In a previous article entitled “Did You Know: SARS is also a “Giver of Revenue” we shared five useful “did you know facts” as to how SARS’ tax incentives can help grow your wealth. In this article, using the abovementioned article as a basis, we explore a practical example as to how these tax incentives can be used smartly to give your financial plan a solid boost.
Please note that this example does not constitute financial advice and does not take into account one’s personal financial circumstances. It is merely for illustrative purposes to highlight ways as to how investors can take advantage of some of SARS’ tax incentives to enhance investment outcomes.
Joe’s Financial Position
Joe Soap, a 30 year old male, earns a company salary of R400 000 per annum. He does not belong to a company retirement fund and must make his own provision for retirement. Joe has R1 500 pm available to invest towards his retirement till age 65.
Joe has recently inherited R1 000 000 cash from a distant family member and was wondering how to best invest this tax efficiently. He intends to invest until age 65 to supplement his retirement.
Joe has no other investments or income for purposes of this example.
Some Investment Considerations for Joe
A Retirement Annuity Investment
Joe can open a Retirement Annuity (RA) in order to provide for his retirement whilst also taking advantage of lowering his SARS tax liability every year while contributing. SARS allows contributions of up to 27,5% of your taxable income (capped at R350 000) per annum to be deducted from your taxable income. He indicated that he has R1 500 pm available to invest for retirement.
If Joe opens and contributes R1 500 pm towards a retirement annuity, using the updated 2023/2024 tax tables published by SARS, Joe could get R5 580 back in cash from SARS.
Splitting the R1 000 000
Joe can consider splitting his R1 000 000 inheritance as follows to take further advantage of some of the SARS tax incentives:
- A Tax Free Savings Investment
He takes R36 000 and opens a Tax Free Savings Account (TFSA) Investment. In a tax year the most an investor can contribute to a TFSA is R36 000. He invests in an aggressive equity unit trust within the TFSA chasing long-term growth while accepting short-term fluctuations.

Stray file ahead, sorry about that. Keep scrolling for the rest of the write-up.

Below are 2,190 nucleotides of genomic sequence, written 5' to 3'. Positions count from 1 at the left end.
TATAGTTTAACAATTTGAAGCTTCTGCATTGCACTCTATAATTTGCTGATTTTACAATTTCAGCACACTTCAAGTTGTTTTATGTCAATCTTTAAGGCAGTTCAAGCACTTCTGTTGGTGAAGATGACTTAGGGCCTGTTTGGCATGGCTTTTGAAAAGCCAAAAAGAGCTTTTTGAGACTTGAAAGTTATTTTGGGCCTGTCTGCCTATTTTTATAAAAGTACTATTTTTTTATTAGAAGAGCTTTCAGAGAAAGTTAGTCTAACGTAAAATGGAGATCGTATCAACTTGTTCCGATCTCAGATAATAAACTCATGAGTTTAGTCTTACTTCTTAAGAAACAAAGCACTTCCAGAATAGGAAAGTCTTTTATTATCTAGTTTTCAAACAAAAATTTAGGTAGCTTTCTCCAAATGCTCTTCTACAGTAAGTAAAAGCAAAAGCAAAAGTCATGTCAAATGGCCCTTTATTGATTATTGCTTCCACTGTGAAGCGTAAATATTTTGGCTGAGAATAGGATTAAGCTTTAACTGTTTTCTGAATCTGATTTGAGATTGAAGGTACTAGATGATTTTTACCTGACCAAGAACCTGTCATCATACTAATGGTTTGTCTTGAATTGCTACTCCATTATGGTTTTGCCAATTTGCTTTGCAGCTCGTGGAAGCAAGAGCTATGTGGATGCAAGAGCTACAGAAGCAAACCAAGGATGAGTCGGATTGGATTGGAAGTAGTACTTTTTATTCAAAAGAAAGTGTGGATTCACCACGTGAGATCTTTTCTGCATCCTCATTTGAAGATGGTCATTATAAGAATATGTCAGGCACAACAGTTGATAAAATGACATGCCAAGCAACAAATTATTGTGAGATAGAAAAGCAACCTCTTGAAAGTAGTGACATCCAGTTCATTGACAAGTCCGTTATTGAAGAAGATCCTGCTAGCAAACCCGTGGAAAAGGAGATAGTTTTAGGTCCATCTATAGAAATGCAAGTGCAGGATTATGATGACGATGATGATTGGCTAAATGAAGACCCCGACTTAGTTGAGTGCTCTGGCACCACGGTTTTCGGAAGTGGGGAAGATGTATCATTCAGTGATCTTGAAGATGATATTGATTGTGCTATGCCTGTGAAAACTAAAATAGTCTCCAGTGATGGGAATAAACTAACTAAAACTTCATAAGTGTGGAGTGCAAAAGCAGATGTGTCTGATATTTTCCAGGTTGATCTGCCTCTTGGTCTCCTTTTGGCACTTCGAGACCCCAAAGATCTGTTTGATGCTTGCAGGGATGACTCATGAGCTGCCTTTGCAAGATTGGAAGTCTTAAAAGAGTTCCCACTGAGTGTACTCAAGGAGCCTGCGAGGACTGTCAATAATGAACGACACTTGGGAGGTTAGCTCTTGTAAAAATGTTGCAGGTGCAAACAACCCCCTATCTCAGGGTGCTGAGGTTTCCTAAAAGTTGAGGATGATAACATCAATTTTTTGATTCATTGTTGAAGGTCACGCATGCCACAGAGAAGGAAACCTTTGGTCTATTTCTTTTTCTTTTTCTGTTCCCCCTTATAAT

- Cash Investment
He invests R300 000 in a Money Market Investment (cash investment) where he earns 7.93% interest per annum.
- A Direct Equity Unit Trust
Joe invests the balance of R664 000 into a direct equity unit trust. This unit trust invests completely in shares listed on the Johannesburg Stock Exchange (JSE), with short-term volatility and fluctuations but with greater longer-term expected investment returns.
All growth in this direct equity unit trust is subject to Capital Gains Tax (CGT). However CGT only applies when Joe withdraws from the investment. We assume Joe has no other investments attracting CGT.
The Set Up
At the start of the second tax year…..
Joe makes the following nifty tax moves
For purpose of this example we assume the SARS tax rates and incentives remain unchanged.
- He withdraws R36 000 from the Direct Equity Unit Trust and adds this to his TFSA. No tax applies to the withdrawal as the R36 000 is less than the R40 000 annual CGT exclusion.
- He invests the R5 580 cash received from SARS back into his RA.
- He wisely increases his RA contributions by 6% to keep up with inflation. His salary also increased by 6% to R424 000.
- He estimates that his cash investment should again grow by 7.93% this tax year. To avoid exceeding the R23 800 tax interest exemption Joe withdraws R23 790 from this investment and adds this to his RA.
At the end of the second tax year….
At the end of the second tax year, assuming the tax rates remain unchanged, Joe could get back a whopping R15 019 from SARS. This was based on his new salary of R424 000, the adjusted monthly contributions of R1 590 as well as the two additional contributions of R5 580 and R23 790 respectively that Joe made to his RA.
His investment position at the end of the second tax year:
Joe used the tax free money generated through the tax incentives (R5 580 and R23 790) to boost his RA and in the process got even more money back from SARS. All growth in the RA is tax free with the added bonus of getting cash back each tax year.
By topping up his TFSA from the direct equity unit trust (R36 000), he converted money that would have been subject to CGT to tax free money.
Joe never paid any tax on his investments in these two tax years. He cleverly used the tax incentives to invest tax free and then moved this “tax free money” to boost his investments and generated even more tax free returns.
At the start of every tax year Joe follows a similar tax harvesting exercise to ensure that his portfolio is tax efficient and working for him – largely thanks to the annual SARS tax incentives.
Gareth van Deventer CFP®